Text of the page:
There are around 16 million over 60s living in the UK, nearly a quarter of the UK population. They are the most at risk from COVID: catching the virus could be a matter of life or death. To them the government’s handling, or rather mishandling, of the pandemic should be a matter of acute personal concern. It certainly is for me. Around 60% of over 60s voted Conservative in the last election.
The NHS is currently at breaking point. Tired and demoralised after almost a year of COVID, doctors and nurses find their hospitals are full and we haven’t yet seen the impact of Christmas and New Year. Whereas Johnson acted in March to save the NHS, this winter he decided to save Christmas instead, until he was forced to backtrack at the last minute. You can blame people for not following the rules, but the government should plan for how people actually behave, not how they should behave.
There are so many errors that led us to this dreadful crisis. Let me list the main mistakes, ordered by time..
March itself, while Johnson dithered about whether to follow SAGE advice. That is estimated to have cost around twenty thousand lives but it also was a factor in subsequent mistakes. By allowing cases to build up he made things much harder subsequently. The government’s policy seemed far too laid back at the time, but we now know there were crucial delays between the science changing and policy changes (see also here).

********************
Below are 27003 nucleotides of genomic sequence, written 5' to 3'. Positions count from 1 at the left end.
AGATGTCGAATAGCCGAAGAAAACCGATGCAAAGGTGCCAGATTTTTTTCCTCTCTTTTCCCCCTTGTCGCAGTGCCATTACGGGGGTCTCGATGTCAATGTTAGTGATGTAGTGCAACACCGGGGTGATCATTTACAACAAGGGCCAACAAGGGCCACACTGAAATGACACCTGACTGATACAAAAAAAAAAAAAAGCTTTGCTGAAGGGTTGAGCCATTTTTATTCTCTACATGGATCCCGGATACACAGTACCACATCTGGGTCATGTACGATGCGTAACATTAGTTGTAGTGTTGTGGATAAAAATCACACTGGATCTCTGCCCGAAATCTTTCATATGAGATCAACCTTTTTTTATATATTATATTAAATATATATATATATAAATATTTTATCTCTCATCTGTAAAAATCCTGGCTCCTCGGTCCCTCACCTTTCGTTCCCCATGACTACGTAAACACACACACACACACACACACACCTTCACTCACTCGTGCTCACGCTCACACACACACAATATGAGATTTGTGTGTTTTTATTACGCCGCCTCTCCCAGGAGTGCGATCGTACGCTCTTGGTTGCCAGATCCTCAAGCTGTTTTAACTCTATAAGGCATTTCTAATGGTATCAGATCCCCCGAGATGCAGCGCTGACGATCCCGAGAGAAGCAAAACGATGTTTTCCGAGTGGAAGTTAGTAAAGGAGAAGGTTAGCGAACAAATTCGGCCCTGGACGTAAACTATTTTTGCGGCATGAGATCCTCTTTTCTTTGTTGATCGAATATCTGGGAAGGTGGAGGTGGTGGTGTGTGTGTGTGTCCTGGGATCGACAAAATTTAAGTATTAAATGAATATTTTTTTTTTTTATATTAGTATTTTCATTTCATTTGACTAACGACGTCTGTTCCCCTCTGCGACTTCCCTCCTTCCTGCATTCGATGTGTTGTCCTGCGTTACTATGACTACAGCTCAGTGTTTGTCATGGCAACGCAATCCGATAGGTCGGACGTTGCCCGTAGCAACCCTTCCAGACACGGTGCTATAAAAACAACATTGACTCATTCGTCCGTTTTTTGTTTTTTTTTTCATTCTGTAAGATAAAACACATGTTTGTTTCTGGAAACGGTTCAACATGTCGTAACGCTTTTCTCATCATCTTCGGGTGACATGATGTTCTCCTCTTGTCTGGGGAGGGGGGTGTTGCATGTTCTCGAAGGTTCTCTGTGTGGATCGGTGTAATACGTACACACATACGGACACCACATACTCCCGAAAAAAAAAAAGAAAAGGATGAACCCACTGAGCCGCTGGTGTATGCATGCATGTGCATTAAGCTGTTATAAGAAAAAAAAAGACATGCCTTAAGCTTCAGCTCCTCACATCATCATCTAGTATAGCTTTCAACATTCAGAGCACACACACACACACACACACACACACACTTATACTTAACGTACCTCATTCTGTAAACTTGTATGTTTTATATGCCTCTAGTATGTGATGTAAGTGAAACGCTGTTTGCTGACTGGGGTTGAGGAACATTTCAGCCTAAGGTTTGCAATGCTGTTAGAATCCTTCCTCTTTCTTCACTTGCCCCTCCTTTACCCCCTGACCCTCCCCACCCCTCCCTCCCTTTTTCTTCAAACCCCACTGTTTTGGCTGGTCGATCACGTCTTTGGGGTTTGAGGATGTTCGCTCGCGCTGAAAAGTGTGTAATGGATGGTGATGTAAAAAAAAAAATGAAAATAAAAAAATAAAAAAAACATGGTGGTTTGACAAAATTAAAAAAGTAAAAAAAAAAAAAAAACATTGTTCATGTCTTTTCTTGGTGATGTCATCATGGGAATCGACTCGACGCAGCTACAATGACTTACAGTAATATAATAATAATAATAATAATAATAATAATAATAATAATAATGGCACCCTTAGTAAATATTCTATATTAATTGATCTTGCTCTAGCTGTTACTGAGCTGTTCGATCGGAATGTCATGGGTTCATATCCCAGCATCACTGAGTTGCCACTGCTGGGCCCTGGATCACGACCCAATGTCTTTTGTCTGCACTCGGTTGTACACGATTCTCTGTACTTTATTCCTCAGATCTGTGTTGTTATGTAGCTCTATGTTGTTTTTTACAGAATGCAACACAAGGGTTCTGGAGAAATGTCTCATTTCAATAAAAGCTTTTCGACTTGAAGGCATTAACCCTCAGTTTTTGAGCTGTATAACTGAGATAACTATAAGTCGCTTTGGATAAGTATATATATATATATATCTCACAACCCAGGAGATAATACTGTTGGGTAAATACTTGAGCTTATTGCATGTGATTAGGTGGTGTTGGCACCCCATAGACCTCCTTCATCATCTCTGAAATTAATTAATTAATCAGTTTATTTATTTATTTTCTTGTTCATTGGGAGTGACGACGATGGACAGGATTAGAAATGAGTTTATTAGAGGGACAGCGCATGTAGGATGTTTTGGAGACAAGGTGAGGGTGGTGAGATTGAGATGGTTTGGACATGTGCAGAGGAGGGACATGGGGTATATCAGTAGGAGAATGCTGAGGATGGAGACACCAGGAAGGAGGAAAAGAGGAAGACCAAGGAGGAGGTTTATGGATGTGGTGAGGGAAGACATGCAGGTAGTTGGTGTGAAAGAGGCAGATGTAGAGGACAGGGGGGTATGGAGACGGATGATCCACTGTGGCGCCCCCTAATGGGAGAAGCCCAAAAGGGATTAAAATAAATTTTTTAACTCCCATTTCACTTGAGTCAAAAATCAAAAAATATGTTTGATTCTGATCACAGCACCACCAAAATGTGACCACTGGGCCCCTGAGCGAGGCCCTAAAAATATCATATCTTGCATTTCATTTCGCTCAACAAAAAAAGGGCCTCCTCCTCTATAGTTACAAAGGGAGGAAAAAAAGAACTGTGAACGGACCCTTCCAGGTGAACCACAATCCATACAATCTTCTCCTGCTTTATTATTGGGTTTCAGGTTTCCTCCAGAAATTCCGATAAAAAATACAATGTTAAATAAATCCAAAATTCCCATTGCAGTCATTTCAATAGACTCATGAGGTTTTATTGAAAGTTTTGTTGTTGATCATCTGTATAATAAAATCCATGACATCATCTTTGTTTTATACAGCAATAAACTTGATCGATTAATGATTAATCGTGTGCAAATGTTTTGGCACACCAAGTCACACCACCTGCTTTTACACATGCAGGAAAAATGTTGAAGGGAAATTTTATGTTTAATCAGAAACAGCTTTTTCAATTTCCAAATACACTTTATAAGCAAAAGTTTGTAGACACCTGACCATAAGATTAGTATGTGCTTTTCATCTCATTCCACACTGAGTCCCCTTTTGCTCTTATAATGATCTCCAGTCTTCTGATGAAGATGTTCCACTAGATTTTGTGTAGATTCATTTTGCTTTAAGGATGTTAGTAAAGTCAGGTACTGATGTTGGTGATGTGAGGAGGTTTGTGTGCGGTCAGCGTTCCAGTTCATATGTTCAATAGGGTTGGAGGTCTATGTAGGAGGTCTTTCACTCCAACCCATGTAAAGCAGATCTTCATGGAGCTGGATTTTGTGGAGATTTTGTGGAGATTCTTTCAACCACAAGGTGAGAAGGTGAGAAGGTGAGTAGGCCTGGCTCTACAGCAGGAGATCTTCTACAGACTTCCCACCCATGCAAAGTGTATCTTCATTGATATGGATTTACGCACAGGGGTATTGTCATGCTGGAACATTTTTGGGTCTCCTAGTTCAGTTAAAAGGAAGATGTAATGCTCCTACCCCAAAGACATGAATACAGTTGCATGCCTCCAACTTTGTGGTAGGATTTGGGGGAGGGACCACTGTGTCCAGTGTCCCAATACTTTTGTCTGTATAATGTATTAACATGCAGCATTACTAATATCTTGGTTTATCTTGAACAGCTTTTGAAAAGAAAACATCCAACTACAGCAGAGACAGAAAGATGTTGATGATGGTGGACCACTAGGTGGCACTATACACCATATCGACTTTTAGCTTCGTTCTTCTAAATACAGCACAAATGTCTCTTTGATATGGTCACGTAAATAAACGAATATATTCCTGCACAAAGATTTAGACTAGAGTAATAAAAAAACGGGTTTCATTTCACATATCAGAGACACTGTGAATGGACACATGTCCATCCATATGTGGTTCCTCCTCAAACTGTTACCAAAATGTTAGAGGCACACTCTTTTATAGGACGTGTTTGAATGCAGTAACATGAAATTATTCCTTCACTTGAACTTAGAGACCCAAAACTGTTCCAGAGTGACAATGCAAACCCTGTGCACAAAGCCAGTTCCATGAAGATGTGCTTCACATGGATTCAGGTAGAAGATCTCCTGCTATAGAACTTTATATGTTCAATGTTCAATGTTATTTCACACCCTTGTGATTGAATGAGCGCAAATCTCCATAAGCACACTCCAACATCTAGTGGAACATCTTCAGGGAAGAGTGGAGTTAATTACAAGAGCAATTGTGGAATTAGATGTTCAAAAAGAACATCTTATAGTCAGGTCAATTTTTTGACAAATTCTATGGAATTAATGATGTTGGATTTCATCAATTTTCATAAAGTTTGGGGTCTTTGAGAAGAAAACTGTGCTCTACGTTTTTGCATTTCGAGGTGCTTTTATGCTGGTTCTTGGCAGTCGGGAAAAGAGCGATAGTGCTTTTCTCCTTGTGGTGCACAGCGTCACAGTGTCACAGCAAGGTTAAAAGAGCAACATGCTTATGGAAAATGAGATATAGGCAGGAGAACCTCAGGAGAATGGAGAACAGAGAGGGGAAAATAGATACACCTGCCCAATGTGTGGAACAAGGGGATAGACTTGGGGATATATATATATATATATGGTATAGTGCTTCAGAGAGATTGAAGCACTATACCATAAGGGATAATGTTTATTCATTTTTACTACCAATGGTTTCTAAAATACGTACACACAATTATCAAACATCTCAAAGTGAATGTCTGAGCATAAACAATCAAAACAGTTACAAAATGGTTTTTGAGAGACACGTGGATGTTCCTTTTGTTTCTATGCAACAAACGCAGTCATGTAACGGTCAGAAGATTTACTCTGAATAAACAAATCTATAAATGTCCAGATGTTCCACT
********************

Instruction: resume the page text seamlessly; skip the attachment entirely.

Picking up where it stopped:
Because cases were so high, it took some time to get them back down. The longer it takes, the more impatient populist politicians and small-picture Chancellors become. What should have happened in April was that the government promised to get cases right down to very low levels, so that subsequent flare-ups would be more manageable. An eradication strategy would have been better, but to be fair that only became a consensus policy among experts around late summer. What Johnson and Sunak did was relax the lockdown too soon, so we ended up with a significant caseload that was not falling in the summer. They also weakened compliance as a result of a well known episode.
Another way you can deal with flare-ups in cases is to have a very good test and trace system. The government promised one, but ended up doing the opposite while spending far more than they needed. It reflected their ideological obsessions: a hatred of government and a conviction that the private sector could always do better. They couldn’t, and local government health teams were left to do the tracing the government’s centralised system failed to do, but by then it was all too late. What it should have been able to do is reduce cases over the summer, but it failed. Rather than accept their error, they kept on with their failing system wasting huge amounts of money. As Chris Giles has noted, the UK spent more and achieved less than other countries.
When cases stabilised in the summer, the government should have started thinking about how it would deal with the return of schools and universities. Instead they seemed to act as if the pandemic was over! They told people to stop working from home, and Sunak even devised a scheme to get people back into restaurants which research suggests significantly increased cases.Once again they ignored what was happening in other countries.